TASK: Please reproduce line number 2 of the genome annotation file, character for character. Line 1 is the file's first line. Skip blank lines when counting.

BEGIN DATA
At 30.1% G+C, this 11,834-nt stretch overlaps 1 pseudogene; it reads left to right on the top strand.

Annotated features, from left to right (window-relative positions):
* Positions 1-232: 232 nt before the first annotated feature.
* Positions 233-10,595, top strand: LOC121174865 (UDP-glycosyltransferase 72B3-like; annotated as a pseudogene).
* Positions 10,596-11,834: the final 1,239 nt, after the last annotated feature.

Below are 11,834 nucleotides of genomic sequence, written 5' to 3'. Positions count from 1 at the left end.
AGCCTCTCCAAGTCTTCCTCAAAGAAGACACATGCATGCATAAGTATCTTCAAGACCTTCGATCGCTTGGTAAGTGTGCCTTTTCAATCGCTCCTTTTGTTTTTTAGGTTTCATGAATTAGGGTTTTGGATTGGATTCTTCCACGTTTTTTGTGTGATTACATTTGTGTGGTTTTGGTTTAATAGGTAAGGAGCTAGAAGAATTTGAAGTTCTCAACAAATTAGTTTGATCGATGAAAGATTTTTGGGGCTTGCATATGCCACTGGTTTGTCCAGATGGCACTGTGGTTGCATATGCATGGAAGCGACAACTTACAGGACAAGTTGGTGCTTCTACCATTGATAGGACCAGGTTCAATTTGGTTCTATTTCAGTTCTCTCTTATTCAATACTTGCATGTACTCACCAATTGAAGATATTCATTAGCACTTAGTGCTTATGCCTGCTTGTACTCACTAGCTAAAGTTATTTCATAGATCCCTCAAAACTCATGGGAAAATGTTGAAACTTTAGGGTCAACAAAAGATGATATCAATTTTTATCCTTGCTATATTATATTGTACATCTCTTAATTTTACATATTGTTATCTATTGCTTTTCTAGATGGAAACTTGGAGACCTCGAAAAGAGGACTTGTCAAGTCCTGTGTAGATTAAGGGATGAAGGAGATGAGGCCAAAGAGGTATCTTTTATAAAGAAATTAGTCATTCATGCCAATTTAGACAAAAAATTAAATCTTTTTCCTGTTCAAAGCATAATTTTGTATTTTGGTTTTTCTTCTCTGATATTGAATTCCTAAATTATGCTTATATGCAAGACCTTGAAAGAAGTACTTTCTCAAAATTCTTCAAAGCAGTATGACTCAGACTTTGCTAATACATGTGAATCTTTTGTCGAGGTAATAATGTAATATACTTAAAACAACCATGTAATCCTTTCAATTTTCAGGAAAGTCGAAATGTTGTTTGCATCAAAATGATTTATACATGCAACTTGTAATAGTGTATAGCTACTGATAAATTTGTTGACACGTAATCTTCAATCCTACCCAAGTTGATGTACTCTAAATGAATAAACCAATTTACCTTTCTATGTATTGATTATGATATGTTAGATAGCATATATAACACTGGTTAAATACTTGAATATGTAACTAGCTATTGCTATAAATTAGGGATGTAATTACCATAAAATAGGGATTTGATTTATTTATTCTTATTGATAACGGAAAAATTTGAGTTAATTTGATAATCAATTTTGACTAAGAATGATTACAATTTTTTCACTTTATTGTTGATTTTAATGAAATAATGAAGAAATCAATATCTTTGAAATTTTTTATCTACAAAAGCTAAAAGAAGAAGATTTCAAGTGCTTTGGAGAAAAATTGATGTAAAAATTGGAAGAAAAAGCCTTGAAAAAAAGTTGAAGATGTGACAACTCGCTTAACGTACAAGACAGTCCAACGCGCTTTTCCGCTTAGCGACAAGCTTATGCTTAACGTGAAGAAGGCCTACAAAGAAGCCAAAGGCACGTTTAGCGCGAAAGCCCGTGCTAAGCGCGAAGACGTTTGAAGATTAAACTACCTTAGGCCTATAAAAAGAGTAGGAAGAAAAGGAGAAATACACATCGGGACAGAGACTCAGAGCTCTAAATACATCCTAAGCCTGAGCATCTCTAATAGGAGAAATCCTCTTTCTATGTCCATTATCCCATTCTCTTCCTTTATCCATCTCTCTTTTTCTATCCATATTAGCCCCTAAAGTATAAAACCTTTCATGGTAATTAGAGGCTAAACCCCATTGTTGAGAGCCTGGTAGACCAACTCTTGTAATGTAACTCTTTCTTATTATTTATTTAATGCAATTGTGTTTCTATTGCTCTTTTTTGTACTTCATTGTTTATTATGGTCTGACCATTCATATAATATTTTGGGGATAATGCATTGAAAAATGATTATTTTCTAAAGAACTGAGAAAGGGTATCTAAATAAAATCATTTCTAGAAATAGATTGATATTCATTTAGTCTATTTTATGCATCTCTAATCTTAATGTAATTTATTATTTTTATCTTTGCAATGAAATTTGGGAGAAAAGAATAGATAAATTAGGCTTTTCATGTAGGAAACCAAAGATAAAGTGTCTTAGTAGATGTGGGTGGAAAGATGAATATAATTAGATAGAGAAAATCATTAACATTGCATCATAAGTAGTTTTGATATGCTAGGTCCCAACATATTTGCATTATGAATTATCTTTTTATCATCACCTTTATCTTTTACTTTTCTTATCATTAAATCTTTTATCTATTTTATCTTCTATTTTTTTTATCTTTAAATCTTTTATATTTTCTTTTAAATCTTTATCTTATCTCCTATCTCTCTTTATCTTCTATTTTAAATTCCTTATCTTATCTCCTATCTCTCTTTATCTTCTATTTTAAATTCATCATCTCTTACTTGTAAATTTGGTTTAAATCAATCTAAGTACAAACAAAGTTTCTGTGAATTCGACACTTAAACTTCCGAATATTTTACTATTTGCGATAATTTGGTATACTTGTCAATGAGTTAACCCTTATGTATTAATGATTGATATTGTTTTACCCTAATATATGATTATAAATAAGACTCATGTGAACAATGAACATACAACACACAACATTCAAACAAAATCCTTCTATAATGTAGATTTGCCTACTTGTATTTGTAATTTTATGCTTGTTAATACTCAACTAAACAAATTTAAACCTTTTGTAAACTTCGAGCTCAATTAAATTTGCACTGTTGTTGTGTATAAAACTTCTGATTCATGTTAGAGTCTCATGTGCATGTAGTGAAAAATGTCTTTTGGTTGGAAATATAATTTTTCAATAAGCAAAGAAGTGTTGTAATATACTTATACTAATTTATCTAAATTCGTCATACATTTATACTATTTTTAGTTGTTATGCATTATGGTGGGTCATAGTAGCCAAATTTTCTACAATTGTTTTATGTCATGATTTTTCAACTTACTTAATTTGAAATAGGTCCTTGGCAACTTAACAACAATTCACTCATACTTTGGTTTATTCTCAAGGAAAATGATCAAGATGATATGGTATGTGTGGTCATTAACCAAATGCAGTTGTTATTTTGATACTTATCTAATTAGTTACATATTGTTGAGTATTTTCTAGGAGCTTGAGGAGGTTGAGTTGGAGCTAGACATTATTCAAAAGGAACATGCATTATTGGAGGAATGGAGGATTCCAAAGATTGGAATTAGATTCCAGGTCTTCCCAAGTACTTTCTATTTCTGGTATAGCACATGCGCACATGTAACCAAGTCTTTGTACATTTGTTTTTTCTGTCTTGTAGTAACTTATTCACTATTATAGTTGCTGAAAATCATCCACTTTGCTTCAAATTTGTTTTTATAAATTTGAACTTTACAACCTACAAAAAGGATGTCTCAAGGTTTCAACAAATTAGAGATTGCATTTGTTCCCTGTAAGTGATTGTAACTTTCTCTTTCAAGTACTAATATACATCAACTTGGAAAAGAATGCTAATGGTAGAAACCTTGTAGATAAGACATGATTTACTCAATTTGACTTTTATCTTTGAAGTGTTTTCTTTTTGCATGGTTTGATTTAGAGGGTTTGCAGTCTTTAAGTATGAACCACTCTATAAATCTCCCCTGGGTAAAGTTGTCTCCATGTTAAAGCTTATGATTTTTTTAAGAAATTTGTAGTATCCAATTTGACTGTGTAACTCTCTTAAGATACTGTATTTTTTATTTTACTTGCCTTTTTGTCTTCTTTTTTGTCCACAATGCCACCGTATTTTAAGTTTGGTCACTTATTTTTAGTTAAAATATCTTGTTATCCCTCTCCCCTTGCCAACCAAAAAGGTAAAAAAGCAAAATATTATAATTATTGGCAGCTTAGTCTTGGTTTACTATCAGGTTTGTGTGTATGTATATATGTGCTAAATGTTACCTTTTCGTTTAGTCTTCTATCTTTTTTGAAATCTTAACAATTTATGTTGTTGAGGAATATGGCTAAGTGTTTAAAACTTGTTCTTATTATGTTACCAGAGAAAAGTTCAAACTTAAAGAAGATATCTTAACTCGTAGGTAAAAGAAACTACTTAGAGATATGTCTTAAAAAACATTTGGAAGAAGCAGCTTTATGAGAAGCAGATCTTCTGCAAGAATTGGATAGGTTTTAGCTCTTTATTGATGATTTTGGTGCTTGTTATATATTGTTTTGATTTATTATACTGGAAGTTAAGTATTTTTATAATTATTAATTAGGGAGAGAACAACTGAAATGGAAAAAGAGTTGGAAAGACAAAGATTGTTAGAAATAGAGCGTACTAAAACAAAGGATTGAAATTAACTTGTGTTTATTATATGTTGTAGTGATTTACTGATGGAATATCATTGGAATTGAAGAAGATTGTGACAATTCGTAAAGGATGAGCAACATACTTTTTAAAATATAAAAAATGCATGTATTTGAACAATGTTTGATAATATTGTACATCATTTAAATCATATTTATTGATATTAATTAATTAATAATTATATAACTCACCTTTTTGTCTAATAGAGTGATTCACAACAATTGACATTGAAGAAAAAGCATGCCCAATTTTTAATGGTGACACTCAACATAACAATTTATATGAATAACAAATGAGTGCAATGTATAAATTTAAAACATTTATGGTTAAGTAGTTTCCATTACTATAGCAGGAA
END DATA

Annotated features, from left to right (window-relative positions):